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Blackmon enlists Black for batting practice

MLB.com @harding_at_mlb

DENVER -- Rockies center fielder Charlie Blackmon said Giants lefty pitcher Matt Moore "mixes it up pretty well and throws a lot of strikes." To prepare for Saturday's clash with Moore, Blackmon took swings in the batting cage from a lefty who could mix pitches with control.

That pitcher is Rockies manager Bud Black.

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DENVER -- Rockies center fielder Charlie Blackmon said Giants lefty pitcher Matt Moore "mixes it up pretty well and throws a lot of strikes." To prepare for Saturday's clash with Moore, Blackmon took swings in the batting cage from a lefty who could mix pitches with control.

That pitcher is Rockies manager Bud Black.

View Full Game Coverage

The preparation worked well, as evidenced by Blackmon's performance in a 12-3 victory at Coors Field. Blackmon tripled in his first at-bat and launched a 421-foot homer to center field in his third at-bat against Moore. In between, he flied out solidly to deep center.

Turns out this wasn't a special assignment. Blackmon and Black retreat to the cage on a regular basis. Even if the starter is a righty, Blackmon wants to be ready for when the opponent goes to a lefty reliever.

"I just want to see some straight ones, and I always hit some sliders, too," said Blackmon, whose evening brought him to 7-for-31 (.226) with a double, two triples and a homer against lefty pitching this season.

Video: SF@COL: Blackmon drills triple down right-field line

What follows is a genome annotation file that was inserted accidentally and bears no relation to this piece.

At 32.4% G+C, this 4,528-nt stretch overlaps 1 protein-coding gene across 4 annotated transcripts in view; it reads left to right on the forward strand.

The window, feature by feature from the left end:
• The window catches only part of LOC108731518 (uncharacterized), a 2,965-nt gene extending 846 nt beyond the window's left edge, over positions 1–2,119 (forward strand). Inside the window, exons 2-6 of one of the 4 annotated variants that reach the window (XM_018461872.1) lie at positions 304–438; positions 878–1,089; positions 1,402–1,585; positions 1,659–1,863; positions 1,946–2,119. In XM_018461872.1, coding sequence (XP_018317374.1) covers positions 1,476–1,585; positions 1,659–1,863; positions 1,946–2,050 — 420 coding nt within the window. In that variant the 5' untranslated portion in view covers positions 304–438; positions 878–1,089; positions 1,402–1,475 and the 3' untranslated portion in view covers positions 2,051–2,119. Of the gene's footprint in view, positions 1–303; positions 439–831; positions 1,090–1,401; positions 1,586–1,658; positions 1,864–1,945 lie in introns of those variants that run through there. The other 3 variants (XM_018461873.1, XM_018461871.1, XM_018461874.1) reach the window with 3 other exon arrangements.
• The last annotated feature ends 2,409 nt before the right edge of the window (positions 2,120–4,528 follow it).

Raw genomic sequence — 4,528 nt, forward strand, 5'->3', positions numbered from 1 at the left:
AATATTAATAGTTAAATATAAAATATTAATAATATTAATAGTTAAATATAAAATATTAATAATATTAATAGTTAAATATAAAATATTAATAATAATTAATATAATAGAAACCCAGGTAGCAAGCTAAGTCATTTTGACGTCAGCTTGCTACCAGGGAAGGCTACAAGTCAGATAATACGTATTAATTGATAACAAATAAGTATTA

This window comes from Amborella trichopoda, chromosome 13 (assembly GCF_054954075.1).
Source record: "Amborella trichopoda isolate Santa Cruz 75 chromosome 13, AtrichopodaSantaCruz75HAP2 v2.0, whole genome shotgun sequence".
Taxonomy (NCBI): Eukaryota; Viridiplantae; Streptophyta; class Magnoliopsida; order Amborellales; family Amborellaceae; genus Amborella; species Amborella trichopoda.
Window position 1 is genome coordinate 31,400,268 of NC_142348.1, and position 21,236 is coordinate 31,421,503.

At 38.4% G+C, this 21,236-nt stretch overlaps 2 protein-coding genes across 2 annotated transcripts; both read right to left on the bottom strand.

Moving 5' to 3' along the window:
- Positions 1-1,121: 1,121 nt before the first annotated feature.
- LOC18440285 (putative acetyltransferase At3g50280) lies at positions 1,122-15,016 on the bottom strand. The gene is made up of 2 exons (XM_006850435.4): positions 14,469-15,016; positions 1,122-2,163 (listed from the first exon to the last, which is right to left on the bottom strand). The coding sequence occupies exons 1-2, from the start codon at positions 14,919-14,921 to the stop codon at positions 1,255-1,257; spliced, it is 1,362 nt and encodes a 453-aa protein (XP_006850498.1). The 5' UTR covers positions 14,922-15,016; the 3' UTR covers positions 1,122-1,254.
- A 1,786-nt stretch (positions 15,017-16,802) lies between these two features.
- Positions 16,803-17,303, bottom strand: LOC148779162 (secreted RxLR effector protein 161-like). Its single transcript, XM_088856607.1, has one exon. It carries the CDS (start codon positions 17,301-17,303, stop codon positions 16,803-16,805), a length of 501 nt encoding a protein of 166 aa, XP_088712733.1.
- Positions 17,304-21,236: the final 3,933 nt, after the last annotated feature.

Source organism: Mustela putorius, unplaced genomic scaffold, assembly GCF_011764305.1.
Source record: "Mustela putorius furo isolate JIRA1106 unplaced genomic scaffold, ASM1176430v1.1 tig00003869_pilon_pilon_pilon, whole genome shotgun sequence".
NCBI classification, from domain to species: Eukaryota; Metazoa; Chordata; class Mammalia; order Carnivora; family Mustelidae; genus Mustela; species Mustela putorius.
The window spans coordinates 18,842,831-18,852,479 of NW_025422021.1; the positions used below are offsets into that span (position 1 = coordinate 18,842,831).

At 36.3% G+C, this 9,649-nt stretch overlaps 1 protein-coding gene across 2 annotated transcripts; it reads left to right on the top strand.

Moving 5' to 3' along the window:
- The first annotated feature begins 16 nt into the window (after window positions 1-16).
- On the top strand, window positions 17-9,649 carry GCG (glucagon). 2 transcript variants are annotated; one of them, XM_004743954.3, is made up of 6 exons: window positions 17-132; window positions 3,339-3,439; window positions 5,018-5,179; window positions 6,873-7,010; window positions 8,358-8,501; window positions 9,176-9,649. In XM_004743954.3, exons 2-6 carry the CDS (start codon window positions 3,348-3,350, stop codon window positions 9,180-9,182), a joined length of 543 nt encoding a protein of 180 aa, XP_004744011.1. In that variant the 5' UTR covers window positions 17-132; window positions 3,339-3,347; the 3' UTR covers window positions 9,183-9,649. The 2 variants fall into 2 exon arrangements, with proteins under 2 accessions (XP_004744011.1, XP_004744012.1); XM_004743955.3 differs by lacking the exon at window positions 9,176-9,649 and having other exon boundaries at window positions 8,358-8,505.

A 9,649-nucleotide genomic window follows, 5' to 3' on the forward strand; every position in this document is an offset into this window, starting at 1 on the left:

Blackmon figures in the National League West he will see a lot of lefty pitchers. He began this last year, with advance scout Joe Little throwing to him. Black pitched in 398 games over 15 Major League seasons, but Blackmon pointed out there isn't a huge difference in batting practice. The key is becoming comfortable with the angle.

Black, of course, is up for anything that could help his club. Before Saturday's game, he visited the ticket windows to help sell seats. He put on a first baseman's mitt, which means he knows what it's like to catch third baseman Nolan Arenado's screaming throws.

In conversations with the front office before taking the Rockies' managerial job during the winter, Black learned that Blackmon is "highly focused, highly intent on what he wants to do each and every game to help us win." Before the first homestand, when the Rockies would face the Dodgers' Hyun-Jin Ryu and Clayton Kershaw, Black didn't hesitate when Blackmon requested the BP. Now it's pretty much a daily date.

"If I am a small part of his daily routine, I'm in," said Black, who said a few players in the past requested his pitching services while he was the Angels' pitching coach and the Padres' manager.

Thomas Harding has covered the Rockies since 2000, and for MLB.com since 2002. Follow him on Twitter @harding_at_mlb, listen to podcasts and like his Facebook page.

Colorado Rockies, Charlie Blackmon